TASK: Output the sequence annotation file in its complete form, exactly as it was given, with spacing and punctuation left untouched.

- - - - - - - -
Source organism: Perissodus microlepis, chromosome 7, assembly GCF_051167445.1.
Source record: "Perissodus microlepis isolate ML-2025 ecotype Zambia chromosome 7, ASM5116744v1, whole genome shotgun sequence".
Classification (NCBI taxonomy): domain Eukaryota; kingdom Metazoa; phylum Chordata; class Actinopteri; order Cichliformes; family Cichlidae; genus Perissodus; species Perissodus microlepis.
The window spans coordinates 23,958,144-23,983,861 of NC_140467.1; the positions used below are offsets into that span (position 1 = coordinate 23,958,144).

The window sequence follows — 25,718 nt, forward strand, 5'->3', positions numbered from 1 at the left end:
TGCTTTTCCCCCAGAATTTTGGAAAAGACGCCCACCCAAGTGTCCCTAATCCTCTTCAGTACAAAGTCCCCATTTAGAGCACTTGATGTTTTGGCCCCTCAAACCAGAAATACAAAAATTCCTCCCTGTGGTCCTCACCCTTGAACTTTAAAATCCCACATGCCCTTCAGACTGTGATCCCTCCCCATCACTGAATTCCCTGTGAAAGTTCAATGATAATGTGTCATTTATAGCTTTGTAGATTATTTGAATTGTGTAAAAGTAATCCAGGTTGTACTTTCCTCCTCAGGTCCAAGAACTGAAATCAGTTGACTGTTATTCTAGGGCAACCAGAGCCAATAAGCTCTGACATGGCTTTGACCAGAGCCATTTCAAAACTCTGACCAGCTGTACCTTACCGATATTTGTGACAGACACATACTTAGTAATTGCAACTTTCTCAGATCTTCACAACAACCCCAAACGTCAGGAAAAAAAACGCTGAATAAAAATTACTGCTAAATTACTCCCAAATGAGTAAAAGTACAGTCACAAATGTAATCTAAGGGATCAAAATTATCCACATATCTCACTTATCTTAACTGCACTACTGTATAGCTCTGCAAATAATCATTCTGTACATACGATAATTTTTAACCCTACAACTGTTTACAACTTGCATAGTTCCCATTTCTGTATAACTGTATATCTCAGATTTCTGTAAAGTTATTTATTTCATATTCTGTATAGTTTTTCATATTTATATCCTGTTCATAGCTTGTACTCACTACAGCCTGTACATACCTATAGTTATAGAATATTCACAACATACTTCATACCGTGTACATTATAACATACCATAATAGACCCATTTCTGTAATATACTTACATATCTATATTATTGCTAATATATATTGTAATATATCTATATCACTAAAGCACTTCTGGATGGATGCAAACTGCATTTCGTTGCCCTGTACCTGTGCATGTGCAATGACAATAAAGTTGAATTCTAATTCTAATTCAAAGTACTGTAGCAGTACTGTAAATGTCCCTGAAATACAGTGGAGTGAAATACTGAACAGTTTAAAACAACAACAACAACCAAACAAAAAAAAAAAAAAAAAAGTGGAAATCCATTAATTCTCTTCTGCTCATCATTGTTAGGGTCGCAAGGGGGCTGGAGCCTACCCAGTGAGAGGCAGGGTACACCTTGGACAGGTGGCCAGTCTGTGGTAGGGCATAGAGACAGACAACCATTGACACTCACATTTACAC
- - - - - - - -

Source organism: Perissodus microlepis, chromosome 7, assembly GCF_051167445.1.
Source record: "Perissodus microlepis isolate ML-2025 ecotype Zambia chromosome 7, ASM5116744v1, whole genome shotgun sequence".
Classification (NCBI taxonomy): domain Eukaryota; kingdom Metazoa; phylum Chordata; class Actinopteri; order Cichliformes; family Cichlidae; genus Perissodus; species Perissodus microlepis.
The window spans coordinates 23,958,144-23,983,861 of NC_140467.1; the positions used below are offsets into that span (position 1 = coordinate 23,958,144).

The window sequence follows — 25,718 nt, forward strand, 5'->3', positions numbered from 1 at the left end:
TGCTTTTCCCCCAGAATTTTGGAAAAGACGCCCACCCAAGTGTCCCTAATCCTCTTCAGTACAAAGTCCCCATTTAGAGCACTTGATGTTTTGGCCCCTCAAACCAGAAATACAAAAATTCCTCCCTGTGGTCCTCACCCTTGAACTTTAAAATCCCACATGCCCTTCAGACTGTGATCCCTCCCCATCACTGAATTCCCTGTGAAAGTTCAATGATAATGTGTCATTTATAGCTTTGTAGATTATTTGAATTGTGTAAAAGTAATCCAGGTTGTACTTTCCTCCTCAGGTCCAAGAACTGAAATCAGTTGACTGTTATTCTAGGGCAACCAGAGCCAATAAGCTCTGACATGGCTTTGACCAGAGCCATTTCAAAACTCTGACCAGCTGTACCTTACCGATATTTGTGACAGACACATACTTAGTAATTGCAACTTTCTCAGATCTTCACAACAACCCCAAACGTCAGGAAAAAAAACGCTGAATAAAAATTACTGCTAAATTACTCCCAAATGAGTAAAAGTACAGTCACAAATGTAATCTAAGGGATCAAAATTATCCACATATCTCACTTATCTTAACTGCACTACTGTATAGCTCTGCAAATAATCATTCTGTACATACGATAATTTTTAACCCTACAACTGTTTACAACTTGCATAGTTCCCATTTCTGTATAACTGTATATCTCAGATTTCTGTAAAGTTATTTATTTCATATTCTGTATAGTTTTTCATATTTATATCCTGTTCATAGCTTGTACTCACTACAGCCTGTACATACCTATAGTTATAGAATATTCACAACATACTTCATACCGTGTACATTATAACATACCATAATAGACCCATTTCTGTAATATACTTACATATCTATATTATTGCTAATATATATTGTAATATATCTATATCACTAAAGCACTTCTGGATGGATGCAAACTGCATTTCGTTGCCCTGTACCTGTGCATGTGCAATGACAATAAAGTTGAATTCTAATTCTAATTCAAAGTACTGTAGCAGTACTGTAAATGTCCCTGAAATACAGTGGAGTGAAATACTGAACAGTTTAAAACAACAACAACAACCAAACAAAAAAAAAAAAAAAAAAGTGGAAATCCATTAATTCTCTTCTGCTCATCATTGTTAGGGTCGCAAGGGGGCTGGAGCCTACCCAGTGAGAGGCAGGGTACACCTTGGACAGGTGGCCAGTCTGTGGTAGGGCATAGAGACAGACAACCATTGACACTCACATTTACAC